Store-bought desserts are convenient, but they aren’t the healthiest option. The best way to know the ingredients in your meals and snacks is to prepare them yourself. If you haven’t mastered your booking and baking skills, don’t worry, we haven’t either. Keep practicing! You’ll find the right recipe and your health (and waistline) with thank you for it.
15 Dessert Ideas to Keep Your Blood Sugar Levels Under Control
Below are some of the best healthy desserts that can satisfy your taste for something sweet while helping to keep your blood sugar levels under control.
1. Keto Pumpkin Pie
Put a low-carb twist on your favorite holiday dessert by making your pie crust with coconut flour and using canned pumpkin with a keto-friendly sweetener for the filling. Top with sugar-free whipped cream or enjoy it as is!
2. Keto Sugar-Free Cheesecake
You had me at cheesecake. The almond flour crust paired with the creamy cheesecake filling makes it a dessert everyone will love. It's a limited dessert recipe including cream cheese, powdered sweetener, vanilla extract, eggs, and lemon juice.
3. Sugar-free Keto Popsicles
Blend fresh fruit of your choice with a powdered sweetener, water, and a dash of lemon juice, and pop it in the freezer to create a delicious low-fat and low-carb healthy dessert that won’t amp your blood sugar.
4. Vegan Pistachio Ice Cream
This frozen treat is a must-try if you have an ice cream maker. Made with just a handful of ingredients, including real pistachios, coconut milk, and almond milk, you get a delicious dessert that won’t spike your blood sugar.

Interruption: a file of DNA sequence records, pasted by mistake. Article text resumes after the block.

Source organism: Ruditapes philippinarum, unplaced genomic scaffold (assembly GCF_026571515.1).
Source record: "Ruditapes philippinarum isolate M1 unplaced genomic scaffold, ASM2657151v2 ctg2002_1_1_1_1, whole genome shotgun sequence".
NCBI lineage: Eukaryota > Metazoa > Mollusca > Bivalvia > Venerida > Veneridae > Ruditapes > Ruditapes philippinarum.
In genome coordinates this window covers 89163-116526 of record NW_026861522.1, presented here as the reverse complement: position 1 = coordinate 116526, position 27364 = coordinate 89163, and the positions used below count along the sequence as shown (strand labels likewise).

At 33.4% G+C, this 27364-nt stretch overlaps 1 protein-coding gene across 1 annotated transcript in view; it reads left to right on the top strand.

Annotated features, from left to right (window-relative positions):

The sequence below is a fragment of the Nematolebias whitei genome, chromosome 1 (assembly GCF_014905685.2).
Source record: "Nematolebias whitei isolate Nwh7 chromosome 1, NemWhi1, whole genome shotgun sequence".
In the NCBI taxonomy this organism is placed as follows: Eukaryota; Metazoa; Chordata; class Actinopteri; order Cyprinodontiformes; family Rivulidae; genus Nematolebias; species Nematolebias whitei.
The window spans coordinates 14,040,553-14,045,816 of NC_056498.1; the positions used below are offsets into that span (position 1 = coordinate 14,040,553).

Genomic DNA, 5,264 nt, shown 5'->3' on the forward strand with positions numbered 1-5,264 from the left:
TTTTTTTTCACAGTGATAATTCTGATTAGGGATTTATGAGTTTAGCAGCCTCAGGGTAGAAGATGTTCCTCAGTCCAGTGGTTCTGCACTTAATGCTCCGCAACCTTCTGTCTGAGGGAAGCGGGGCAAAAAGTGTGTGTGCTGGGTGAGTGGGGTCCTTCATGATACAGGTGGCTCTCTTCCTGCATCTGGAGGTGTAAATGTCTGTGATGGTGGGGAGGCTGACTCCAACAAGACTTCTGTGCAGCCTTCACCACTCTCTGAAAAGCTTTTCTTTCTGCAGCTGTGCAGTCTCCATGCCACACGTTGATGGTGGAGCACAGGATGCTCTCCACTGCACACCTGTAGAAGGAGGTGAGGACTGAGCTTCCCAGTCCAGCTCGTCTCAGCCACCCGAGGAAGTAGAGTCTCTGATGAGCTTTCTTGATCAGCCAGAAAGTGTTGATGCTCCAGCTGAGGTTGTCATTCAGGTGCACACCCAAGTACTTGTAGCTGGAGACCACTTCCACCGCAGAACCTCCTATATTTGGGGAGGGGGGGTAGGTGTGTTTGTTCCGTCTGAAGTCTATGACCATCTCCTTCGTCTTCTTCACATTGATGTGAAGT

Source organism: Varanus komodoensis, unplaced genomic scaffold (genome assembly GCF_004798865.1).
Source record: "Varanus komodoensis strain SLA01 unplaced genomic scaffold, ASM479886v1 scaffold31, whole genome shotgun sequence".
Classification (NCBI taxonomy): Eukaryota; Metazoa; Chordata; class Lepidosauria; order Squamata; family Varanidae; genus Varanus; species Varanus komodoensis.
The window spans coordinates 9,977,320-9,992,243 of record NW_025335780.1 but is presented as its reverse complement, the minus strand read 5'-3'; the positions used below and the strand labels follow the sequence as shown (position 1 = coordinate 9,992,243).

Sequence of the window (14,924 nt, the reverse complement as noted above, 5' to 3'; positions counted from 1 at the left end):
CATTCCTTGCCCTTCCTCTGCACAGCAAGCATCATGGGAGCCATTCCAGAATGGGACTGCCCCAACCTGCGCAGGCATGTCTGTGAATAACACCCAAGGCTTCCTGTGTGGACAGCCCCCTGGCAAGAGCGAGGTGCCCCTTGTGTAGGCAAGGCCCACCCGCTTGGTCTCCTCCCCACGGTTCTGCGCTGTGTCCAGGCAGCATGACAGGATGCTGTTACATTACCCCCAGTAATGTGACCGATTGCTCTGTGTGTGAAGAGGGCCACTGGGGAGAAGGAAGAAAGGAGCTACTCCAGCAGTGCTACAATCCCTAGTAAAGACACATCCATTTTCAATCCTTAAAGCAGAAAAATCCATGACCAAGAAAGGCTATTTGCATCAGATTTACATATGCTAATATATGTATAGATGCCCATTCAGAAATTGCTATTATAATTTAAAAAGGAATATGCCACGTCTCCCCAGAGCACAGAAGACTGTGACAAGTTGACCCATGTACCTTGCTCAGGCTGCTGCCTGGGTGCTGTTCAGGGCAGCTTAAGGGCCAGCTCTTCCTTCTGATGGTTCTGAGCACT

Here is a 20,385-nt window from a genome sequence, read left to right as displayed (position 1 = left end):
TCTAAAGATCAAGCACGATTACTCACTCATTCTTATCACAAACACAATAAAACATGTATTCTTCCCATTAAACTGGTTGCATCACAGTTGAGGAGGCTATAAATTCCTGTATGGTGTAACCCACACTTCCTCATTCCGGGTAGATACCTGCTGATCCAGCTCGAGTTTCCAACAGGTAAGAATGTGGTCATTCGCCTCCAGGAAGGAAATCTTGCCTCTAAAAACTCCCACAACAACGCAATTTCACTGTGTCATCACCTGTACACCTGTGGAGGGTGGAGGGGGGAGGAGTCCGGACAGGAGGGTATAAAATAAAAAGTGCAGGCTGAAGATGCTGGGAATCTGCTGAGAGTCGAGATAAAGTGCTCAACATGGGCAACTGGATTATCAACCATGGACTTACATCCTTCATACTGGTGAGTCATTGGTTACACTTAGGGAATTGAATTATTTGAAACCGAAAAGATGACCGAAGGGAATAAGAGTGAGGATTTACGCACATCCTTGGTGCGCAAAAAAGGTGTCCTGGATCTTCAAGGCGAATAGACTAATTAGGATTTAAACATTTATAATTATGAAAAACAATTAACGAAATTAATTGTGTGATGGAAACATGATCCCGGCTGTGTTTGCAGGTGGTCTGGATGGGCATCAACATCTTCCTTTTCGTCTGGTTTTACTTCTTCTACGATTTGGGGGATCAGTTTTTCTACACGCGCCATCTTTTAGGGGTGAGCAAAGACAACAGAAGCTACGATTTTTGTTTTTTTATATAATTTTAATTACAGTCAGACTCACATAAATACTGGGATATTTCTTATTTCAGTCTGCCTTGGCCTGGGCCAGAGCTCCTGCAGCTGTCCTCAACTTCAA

5. Sweet Potato Muffins
Sweet potatoes get a lot of hype around the holidays, but they deserve a spot on your grocery list all-year round. Naturally sweet themselves, they make a great base ingredient for vegan, gluten-free, low-sugar muffins.
6. Fruit sorbet
Blend your fresh fruit of choice (red plums would be delicious and give you an additional nutrient boost) with dates for a low-calorie and refreshing dessert perfect for those warm weather days.
7. Avocado Chocolate Mousse
If you have a taste for chocolate pudding, consider avocado chocolate mousse instead. It still has a satisfying chocolate taste, but with the added nutrition from the mighty avocado.
8. Chia Seed Pudding
Looking for a dessert that you can have for breakfast? Chia pudding is super simple to make and packed with quality nutrition. Combine your chia seeds with plant-based milk (like coconut milk), vanilla extract, and a dash of maple syrup, and put them in the fridge overnight. Then, top them with some fresh fruit, shredded coconut, and enjoy.
9. Fudgy Brownie Quinoa Cookies
When it comes to cookie recipes, fudgy brownie quinoa cookies are some of the best. Sweetened with applesauce, cocoa powder, and liquid stevia, they’re gluten-free and low in sugar. Because they don’t include any raw eggs, they are vegan too! Bonus: you can eat the cookie dough.